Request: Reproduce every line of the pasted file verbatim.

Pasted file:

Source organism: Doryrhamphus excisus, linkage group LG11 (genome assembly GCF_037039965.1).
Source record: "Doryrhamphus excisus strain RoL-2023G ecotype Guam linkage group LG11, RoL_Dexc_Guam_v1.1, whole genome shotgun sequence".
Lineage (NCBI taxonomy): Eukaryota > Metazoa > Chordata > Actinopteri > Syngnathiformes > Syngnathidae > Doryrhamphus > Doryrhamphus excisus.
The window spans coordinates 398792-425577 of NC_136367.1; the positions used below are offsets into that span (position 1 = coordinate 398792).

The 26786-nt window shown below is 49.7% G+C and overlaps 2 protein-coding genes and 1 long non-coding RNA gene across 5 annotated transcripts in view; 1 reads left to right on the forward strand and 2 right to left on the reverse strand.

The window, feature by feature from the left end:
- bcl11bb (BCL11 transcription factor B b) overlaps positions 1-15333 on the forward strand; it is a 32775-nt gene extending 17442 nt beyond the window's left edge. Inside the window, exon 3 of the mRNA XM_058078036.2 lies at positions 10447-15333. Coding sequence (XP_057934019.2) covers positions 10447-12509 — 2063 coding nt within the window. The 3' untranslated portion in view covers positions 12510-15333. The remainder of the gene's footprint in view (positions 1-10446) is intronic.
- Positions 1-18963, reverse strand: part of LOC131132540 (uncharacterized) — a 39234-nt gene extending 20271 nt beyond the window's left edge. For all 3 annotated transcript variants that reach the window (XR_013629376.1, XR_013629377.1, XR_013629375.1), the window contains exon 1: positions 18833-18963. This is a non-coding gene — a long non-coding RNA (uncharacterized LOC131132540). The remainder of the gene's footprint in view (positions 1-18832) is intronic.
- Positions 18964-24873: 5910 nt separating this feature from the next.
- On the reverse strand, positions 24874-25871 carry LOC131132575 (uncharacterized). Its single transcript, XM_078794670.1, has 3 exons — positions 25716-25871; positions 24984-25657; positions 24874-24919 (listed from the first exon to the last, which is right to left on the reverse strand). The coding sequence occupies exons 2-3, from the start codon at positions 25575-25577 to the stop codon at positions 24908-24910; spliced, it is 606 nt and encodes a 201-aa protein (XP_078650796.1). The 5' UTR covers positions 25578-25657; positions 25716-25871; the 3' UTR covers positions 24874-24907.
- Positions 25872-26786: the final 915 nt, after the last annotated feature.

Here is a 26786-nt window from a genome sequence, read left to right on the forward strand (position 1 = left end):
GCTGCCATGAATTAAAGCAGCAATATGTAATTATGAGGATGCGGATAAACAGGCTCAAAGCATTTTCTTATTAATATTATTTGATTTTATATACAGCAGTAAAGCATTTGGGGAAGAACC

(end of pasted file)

Source organism: Doryrhamphus excisus, linkage group LG11 (genome assembly GCF_037039965.1).
Source record: "Doryrhamphus excisus strain RoL-2023G ecotype Guam linkage group LG11, RoL_Dexc_Guam_v1.1, whole genome shotgun sequence".
Lineage (NCBI taxonomy): Eukaryota > Metazoa > Chordata > Actinopteri > Syngnathiformes > Syngnathidae > Doryrhamphus > Doryrhamphus excisus.
The window spans coordinates 398792-425577 of NC_136367.1; the positions used below are offsets into that span (position 1 = coordinate 398792).

The 26786-nt window shown below is 49.7% G+C and overlaps 2 protein-coding genes and 1 long non-coding RNA gene across 5 annotated transcripts in view; 1 reads left to right on the forward strand and 2 right to left on the reverse strand.

The window, feature by feature from the left end:
- bcl11bb (BCL11 transcription factor B b) overlaps positions 1-15333 on the forward strand; it is a 32775-nt gene extending 17442 nt beyond the window's left edge. Inside the window, exon 3 of the mRNA XM_058078036.2 lies at positions 10447-15333. Coding sequence (XP_057934019.2) covers positions 10447-12509 — 2063 coding nt within the window. The 3' untranslated portion in view covers positions 12510-15333. The remainder of the gene's footprint in view (positions 1-10446) is intronic.
- Positions 1-18963, reverse strand: part of LOC131132540 (uncharacterized) — a 39234-nt gene extending 20271 nt beyond the window's left edge. For all 3 annotated transcript variants that reach the window (XR_013629376.1, XR_013629377.1, XR_013629375.1), the window contains exon 1: positions 18833-18963. This is a non-coding gene — a long non-coding RNA (uncharacterized LOC131132540). The remainder of the gene's footprint in view (positions 1-18832) is intronic.
- Positions 18964-24873: 5910 nt separating this feature from the next.
- On the reverse strand, positions 24874-25871 carry LOC131132575 (uncharacterized). Its single transcript, XM_078794670.1, has 3 exons — positions 25716-25871; positions 24984-25657; positions 24874-24919 (listed from the first exon to the last, which is right to left on the reverse strand). The coding sequence occupies exons 2-3, from the start codon at positions 25575-25577 to the stop codon at positions 24908-24910; spliced, it is 606 nt and encodes a 201-aa protein (XP_078650796.1). The 5' UTR covers positions 25578-25657; positions 25716-25871; the 3' UTR covers positions 24874-24907.
- Positions 25872-26786: the final 915 nt, after the last annotated feature.

Here is a 26786-nt window from a genome sequence, read left to right on the forward strand (position 1 = left end):
GCTGCCATGAATTAAAGCAGCAATATGTAATTATGAGGATGCGGATAAACAGGCTCAAAGCATTTTCTTATTAATATTATTTGATTTTATATACAGCAGTAAAGCATTTGGGGAAGAACC